TRENTON – Gov. Chris Christie spent the better part of the week taking on the issues that brought out his leadership style—providing recovery assistance to towns hard hit by Sandy.
On Tuesday, he was in hard-hit South River, where it was announced that 70-plus homes will be bought out with the help of FEMA money. Christie made clear the program is voluntary, but urged members in neighborhoods to make it a goal for all to agree in order to enable entire neighborhoods to be converted to floodplains and passive recreation.
Later in the week, he was in Toms River, where additional federal assistance will be provided to the state’s fourth largest municipality in terms of aid to critical services such as police. Without the aid layoffs and tax hikes would have been in store.
The governor also took the opportunity this week to blast the Legislature for dragging its feet on reforming the system that allows public workers to be compensated for unused sick days, and for not passing the Economic Opportunity Act.
Free lunch, anybody
The state Comptroller’s Office released a report detailing rampant abuse by public workers of the national free lunch program. Its investigation revealed that 109 public workers and/or family members fraudulently reported their income in order to qualify for free lunch for their kids.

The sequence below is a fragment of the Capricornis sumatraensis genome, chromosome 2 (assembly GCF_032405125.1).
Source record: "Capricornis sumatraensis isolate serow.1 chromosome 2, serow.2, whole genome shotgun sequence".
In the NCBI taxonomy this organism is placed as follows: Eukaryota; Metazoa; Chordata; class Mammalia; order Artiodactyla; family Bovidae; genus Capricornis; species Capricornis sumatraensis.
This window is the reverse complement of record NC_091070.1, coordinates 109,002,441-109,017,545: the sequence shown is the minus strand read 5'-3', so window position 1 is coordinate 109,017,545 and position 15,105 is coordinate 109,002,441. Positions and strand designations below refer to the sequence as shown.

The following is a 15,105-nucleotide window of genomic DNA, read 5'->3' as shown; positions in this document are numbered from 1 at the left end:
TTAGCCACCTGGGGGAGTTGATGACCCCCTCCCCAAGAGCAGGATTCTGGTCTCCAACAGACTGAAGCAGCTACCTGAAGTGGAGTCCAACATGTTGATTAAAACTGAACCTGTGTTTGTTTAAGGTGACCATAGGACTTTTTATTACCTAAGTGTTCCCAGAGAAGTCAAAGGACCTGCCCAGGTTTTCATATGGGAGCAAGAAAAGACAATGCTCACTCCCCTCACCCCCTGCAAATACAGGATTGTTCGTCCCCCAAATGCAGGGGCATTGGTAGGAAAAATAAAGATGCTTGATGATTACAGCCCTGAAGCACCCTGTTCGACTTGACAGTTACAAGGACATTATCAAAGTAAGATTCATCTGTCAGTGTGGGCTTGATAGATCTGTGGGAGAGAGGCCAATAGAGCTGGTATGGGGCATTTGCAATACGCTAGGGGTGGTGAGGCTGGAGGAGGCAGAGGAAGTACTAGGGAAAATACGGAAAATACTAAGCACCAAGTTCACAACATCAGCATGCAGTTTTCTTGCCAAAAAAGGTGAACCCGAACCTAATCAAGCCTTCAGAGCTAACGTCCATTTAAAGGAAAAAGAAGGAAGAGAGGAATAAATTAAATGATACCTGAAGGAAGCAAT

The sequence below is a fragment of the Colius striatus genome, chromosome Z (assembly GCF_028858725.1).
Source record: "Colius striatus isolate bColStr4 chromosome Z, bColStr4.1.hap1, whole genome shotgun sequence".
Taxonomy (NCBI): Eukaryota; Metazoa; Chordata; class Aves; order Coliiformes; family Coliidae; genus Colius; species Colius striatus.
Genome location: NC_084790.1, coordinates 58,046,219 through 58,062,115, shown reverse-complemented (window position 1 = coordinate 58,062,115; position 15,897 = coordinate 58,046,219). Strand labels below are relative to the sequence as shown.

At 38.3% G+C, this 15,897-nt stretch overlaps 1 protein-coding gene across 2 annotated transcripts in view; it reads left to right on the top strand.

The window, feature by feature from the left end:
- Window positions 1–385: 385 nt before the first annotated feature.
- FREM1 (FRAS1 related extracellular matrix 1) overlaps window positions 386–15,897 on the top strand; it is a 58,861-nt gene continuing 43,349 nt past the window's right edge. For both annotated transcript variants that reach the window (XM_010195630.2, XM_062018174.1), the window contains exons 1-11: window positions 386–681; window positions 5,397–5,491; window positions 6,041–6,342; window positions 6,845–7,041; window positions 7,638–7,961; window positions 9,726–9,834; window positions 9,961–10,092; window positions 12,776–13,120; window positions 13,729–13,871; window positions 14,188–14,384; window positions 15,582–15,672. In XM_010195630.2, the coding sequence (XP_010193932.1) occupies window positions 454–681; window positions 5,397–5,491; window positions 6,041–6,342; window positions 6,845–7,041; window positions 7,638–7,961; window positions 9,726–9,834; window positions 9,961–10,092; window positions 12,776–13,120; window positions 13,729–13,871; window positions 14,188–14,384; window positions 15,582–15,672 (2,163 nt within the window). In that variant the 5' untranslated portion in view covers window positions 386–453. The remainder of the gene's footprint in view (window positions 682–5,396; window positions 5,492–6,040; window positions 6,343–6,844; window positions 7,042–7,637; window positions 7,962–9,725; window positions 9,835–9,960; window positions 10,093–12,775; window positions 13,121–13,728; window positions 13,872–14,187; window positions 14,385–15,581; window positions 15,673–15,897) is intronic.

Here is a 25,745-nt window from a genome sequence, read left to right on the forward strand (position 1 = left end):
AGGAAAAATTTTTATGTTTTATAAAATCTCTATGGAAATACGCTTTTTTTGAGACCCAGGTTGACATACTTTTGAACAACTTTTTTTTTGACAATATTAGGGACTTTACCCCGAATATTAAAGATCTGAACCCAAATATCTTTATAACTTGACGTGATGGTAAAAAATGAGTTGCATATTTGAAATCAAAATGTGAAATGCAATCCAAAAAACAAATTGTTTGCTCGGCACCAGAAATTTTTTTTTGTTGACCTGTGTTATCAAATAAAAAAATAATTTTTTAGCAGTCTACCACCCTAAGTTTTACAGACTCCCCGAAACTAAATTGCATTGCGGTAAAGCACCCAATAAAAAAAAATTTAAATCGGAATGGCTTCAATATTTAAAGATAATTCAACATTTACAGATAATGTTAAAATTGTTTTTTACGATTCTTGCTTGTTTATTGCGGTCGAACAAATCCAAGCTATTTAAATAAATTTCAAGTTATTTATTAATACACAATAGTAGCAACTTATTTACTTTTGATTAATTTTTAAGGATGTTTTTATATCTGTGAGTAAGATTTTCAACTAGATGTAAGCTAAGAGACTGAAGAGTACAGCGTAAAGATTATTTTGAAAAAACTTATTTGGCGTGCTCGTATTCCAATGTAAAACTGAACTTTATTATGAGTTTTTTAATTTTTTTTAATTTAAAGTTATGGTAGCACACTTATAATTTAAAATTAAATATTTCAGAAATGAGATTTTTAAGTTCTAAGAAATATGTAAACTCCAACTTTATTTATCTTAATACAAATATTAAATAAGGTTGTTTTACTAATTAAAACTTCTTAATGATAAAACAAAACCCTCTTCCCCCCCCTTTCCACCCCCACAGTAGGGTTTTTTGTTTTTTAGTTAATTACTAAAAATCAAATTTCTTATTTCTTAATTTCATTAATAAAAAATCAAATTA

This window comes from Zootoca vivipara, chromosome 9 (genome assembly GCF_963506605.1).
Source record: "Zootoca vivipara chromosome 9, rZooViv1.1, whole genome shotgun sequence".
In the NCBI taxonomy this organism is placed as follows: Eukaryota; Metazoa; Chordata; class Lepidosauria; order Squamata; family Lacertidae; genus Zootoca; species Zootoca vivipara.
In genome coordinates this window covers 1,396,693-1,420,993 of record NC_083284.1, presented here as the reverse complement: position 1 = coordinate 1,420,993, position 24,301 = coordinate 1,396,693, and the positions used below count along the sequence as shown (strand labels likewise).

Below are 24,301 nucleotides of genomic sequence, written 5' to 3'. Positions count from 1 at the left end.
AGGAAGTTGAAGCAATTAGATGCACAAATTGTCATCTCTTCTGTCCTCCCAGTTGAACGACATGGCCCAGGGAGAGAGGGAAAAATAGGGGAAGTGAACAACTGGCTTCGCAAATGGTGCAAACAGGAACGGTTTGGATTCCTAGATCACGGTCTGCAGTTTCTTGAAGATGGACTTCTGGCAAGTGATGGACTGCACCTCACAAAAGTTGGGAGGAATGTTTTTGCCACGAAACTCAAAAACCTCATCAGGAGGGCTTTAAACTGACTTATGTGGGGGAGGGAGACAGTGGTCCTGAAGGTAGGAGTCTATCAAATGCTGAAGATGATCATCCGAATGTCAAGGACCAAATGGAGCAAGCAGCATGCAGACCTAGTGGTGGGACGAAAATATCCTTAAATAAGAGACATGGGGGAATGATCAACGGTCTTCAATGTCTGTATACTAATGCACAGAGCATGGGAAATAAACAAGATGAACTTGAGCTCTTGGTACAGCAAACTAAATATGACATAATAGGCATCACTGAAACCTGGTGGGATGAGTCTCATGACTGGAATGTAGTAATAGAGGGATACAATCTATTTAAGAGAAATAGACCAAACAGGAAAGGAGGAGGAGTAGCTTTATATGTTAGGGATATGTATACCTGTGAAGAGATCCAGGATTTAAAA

Comptroller Matthew Boxer recommended that the program be reformed so information submitted that shows some of the lowest reported incomes can be checked. Presently, school districts can only verify applications that are closest to the income limit.
The N.J. Environmental Federation released its 2010-2013 score card and Democrats were once again hailed as the environmental “heroes.’’ Democrats Assemblyman John McKeon received the highest score of 102; Sen. Bob Smith was at 101; and Assemblyman Reed Gusciora was at 101.
Predictably, Republicans didn’t perform as well, but one GOP senator, Sen. Christopher “Kip” Bateman, whose Somerset-Hunterdon counties district is big on open space, did receive a decent score of 82.
A proposal to use sales tax money, about $200 million a year, to fund historic preservation, open space preservation and other related causes advanced in a Senate committee, with Sen. Bob Smith calling on advocates to get in touch with lawmakers and leadership to call the Assembly and Senate back from summer recess.
The proposal has to advance through the Legislature basically by Aug. 1 in order to get on the ballot this November.